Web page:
Intel Core 2 Extreme QX6850
Before we bing this analysis to a close we wanted to give you an idea of how much power each of the system configurations we tested used, while idling and while under a workload.
Please keep in mind that we are looking at total system power consumption here at the electrical outlet, not just the power being drawn by the processors alone. In this test, we're showing you a ramp-up of power from idle on the desktop to 100% processor load. We tested with a combination of Cinebench 9.5 and SANDRA XI running on the CPU.
We also should remind you that our QX6850 and E6750 power consumption readings were taken on an Asus P5K3 motherboard, versus the scores taken on the 975X-based board for the other Intel processors in the test. Specifically, the P35-based Asus P5K3 motherboard we used to test the QX6850, is loaded with extra peripherals, bells and whistles; so natually total system power consumption is going to be higher for both of these data points.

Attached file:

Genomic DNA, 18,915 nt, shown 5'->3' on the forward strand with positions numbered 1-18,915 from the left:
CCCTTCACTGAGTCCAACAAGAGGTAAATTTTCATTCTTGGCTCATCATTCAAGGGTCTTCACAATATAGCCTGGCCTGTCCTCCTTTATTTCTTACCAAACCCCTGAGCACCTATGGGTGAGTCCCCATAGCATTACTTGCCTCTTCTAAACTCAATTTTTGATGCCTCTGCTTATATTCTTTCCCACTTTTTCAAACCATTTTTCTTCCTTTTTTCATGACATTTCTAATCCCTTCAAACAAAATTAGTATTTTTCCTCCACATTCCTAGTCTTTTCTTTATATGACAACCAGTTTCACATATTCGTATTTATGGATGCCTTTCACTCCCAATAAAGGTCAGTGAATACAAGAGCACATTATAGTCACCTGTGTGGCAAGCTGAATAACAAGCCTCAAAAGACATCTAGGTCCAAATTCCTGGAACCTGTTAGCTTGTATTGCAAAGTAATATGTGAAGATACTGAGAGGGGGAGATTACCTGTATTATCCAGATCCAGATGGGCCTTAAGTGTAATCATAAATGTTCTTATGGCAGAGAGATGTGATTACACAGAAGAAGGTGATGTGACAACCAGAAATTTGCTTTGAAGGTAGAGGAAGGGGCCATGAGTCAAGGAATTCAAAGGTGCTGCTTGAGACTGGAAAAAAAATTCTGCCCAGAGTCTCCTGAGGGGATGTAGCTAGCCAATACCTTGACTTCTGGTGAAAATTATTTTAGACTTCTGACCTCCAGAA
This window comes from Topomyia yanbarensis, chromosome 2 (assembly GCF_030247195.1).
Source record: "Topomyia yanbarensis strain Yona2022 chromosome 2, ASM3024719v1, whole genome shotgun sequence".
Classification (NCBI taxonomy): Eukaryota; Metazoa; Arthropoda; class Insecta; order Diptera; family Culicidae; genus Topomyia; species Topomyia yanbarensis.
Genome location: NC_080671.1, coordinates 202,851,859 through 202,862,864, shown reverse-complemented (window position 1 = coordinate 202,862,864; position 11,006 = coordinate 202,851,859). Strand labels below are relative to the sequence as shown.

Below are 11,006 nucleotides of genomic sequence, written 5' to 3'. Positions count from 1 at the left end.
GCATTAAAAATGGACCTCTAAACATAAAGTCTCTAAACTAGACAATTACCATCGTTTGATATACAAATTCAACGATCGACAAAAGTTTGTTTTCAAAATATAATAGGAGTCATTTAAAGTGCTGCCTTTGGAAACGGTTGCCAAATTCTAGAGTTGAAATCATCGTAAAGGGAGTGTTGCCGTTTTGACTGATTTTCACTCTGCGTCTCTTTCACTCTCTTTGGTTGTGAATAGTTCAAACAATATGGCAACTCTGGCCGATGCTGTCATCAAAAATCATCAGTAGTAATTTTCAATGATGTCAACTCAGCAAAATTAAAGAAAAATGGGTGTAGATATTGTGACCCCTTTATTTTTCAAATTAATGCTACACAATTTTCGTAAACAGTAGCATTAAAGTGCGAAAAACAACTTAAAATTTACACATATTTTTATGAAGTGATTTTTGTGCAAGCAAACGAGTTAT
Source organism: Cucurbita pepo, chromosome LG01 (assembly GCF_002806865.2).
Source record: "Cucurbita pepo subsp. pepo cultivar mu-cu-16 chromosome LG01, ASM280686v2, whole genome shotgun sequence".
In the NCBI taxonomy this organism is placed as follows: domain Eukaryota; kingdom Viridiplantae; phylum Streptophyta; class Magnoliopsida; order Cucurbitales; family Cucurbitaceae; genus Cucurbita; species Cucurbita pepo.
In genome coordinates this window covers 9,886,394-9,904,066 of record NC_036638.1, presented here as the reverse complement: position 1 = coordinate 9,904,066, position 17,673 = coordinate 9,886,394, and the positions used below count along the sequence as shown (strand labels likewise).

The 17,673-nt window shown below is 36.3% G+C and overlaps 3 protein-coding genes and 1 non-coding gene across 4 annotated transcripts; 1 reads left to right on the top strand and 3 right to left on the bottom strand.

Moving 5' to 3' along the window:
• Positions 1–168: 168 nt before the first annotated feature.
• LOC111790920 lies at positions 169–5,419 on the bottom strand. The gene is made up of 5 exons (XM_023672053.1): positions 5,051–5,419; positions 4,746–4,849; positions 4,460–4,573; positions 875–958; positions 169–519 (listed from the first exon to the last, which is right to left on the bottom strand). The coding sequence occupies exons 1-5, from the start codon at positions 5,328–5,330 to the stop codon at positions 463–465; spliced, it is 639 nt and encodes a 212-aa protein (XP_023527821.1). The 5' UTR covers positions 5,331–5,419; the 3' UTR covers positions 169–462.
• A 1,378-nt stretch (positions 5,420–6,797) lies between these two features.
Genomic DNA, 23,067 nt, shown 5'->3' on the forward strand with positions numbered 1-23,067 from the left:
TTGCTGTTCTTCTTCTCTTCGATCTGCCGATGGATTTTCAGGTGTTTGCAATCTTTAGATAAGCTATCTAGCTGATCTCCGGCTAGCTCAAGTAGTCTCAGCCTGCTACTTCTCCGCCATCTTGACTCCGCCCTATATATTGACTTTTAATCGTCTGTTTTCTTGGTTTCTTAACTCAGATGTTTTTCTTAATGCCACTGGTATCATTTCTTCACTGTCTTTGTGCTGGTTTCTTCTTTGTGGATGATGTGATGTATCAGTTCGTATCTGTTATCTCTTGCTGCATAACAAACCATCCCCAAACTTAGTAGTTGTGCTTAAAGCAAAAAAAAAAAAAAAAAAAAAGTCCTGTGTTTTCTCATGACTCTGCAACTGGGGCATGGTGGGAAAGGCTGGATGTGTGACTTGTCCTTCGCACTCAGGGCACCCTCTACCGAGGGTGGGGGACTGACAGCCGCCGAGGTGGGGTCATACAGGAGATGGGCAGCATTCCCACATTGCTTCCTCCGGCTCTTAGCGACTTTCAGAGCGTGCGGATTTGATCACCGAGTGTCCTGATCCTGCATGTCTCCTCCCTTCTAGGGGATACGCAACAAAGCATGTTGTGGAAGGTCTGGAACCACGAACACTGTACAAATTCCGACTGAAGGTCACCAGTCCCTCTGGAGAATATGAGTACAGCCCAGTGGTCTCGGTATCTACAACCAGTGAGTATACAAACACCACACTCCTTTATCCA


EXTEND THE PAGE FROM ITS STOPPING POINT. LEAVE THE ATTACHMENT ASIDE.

A more interesting variance we'd like to call your attention to rather, is the difference between idle system power consumption and full-load system power consumption. Specifically, we see the Core 2 Extreme QX6850 ramp up an increase in power consumption on the order of 102 Watts under full load. Conversely, the Core 2 Extreme QX6800 ramps up 108 Watts over its idle power consumption. In short, the new stepping and manufacturing process optimizations that Intel has brought to the Core 2 quad-core architecture over the last few months, has brought forth tangible power consumption reduction as well, even with a higher FSB speed driving the chip.